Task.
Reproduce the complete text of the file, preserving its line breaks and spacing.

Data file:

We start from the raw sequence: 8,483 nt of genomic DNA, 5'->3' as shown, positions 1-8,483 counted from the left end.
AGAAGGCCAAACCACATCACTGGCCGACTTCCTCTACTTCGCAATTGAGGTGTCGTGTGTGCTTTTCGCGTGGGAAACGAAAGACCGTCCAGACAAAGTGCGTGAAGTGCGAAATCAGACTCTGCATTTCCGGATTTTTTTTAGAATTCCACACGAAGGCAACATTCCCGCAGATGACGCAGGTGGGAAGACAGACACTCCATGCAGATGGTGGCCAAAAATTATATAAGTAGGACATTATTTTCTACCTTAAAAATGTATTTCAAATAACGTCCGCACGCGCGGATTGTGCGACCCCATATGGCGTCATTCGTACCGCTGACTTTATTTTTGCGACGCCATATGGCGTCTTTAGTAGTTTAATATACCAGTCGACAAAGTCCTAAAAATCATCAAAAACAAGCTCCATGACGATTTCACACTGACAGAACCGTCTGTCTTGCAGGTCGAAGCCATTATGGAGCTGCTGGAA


We start from the raw sequence: 8,483 nt of genomic DNA, 5'->3' as shown, positions 1-8,483 counted from the left end.
AGAAGGCCAAACCACATCACTGGCCGACTTCCTCTACTTCGCAATTGAGGTGTCGTGTGTGCTTTTCGCGTGGGAAACGAAAGACCGTCCAGACAAAGTGCGTGAAGTGCGAAATCAGACTCTGCATTTCCGGATTTTTTTTAGAATTCCACACGAAGGCAACATTCCCGCAGATGACGCAGGTGGGAAGACAGACACTCCATGCAGATGGTGGCCAAAAATTATATAAGTAGGACATTATTTTCTACCTTAAAAATGTATTTCAAATAACGTCCGCACGCGCGGATTGTGCGACCCCATATGGCGTCATTCGTACCGCTGACTTTATTTTTGCGACGCCATATGGCGTCTTTAGTAGTTTAATATACCAGTCGACAAAGTCCTAAAAATCATCAAAAACAAGCTCCATGACGATTTCACACTGACAGAACCGTCTGTCTTGCAGGTCGAAGCCATTATGGAGCTGCTGGAA